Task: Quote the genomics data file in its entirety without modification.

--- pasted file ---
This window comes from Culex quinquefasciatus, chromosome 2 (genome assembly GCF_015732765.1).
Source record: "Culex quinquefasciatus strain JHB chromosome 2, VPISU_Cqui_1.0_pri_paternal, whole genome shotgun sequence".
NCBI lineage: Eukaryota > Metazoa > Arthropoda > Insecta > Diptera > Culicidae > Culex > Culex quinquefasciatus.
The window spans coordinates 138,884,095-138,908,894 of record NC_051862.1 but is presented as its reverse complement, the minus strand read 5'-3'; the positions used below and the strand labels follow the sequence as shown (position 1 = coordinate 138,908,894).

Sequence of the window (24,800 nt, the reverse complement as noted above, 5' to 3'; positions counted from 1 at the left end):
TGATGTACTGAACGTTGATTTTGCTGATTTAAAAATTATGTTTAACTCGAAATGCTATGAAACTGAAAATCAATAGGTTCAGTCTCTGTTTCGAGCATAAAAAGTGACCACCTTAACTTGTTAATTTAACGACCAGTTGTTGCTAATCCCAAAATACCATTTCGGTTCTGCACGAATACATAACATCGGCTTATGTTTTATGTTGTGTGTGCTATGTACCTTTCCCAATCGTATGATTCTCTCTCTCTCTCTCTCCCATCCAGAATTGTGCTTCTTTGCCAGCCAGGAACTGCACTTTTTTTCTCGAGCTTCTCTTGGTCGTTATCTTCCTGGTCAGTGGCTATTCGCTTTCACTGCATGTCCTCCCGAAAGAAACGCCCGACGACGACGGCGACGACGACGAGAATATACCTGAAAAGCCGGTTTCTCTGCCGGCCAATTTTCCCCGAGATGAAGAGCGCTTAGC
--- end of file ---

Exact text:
This window comes from Culex quinquefasciatus, chromosome 2 (genome assembly GCF_015732765.1).
Source record: "Culex quinquefasciatus strain JHB chromosome 2, VPISU_Cqui_1.0_pri_paternal, whole genome shotgun sequence".
NCBI lineage: Eukaryota > Metazoa > Arthropoda > Insecta > Diptera > Culicidae > Culex > Culex quinquefasciatus.
The window spans coordinates 138,884,095-138,908,894 of record NC_051862.1 but is presented as its reverse complement, the minus strand read 5'-3'; the positions used below and the strand labels follow the sequence as shown (position 1 = coordinate 138,908,894).

Sequence of the window (24,800 nt, the reverse complement as noted above, 5' to 3'; positions counted from 1 at the left end):
TGATGTACTGAACGTTGATTTTGCTGATTTAAAAATTATGTTTAACTCGAAATGCTATGAAACTGAAAATCAATAGGTTCAGTCTCTGTTTCGAGCATAAAAAGTGACCACCTTAACTTGTTAATTTAACGACCAGTTGTTGCTAATCCCAAAATACCATTTCGGTTCTGCACGAATACATAACATCGGCTTATGTTTTATGTTGTGTGTGCTATGTACCTTTCCCAATCGTATGATTCTCTCTCTCTCTCTCTCCCATCCAGAATTGTGCTTCTTTGCCAGCCAGGAACTGCACTTTTTTTCTCGAGCTTCTCTTGGTCGTTATCTTCCTGGTCAGTGGCTATTCGCTTTCACTGCATGTCCTCCCGAAAGAAACGCCCGACGACGACGGCGACGACGACGAGAATATACCTGAAAAGCCGGTTTCTCTGCCGGCCAATTTTCCCCGAGATGAAGAGCGCTTAGC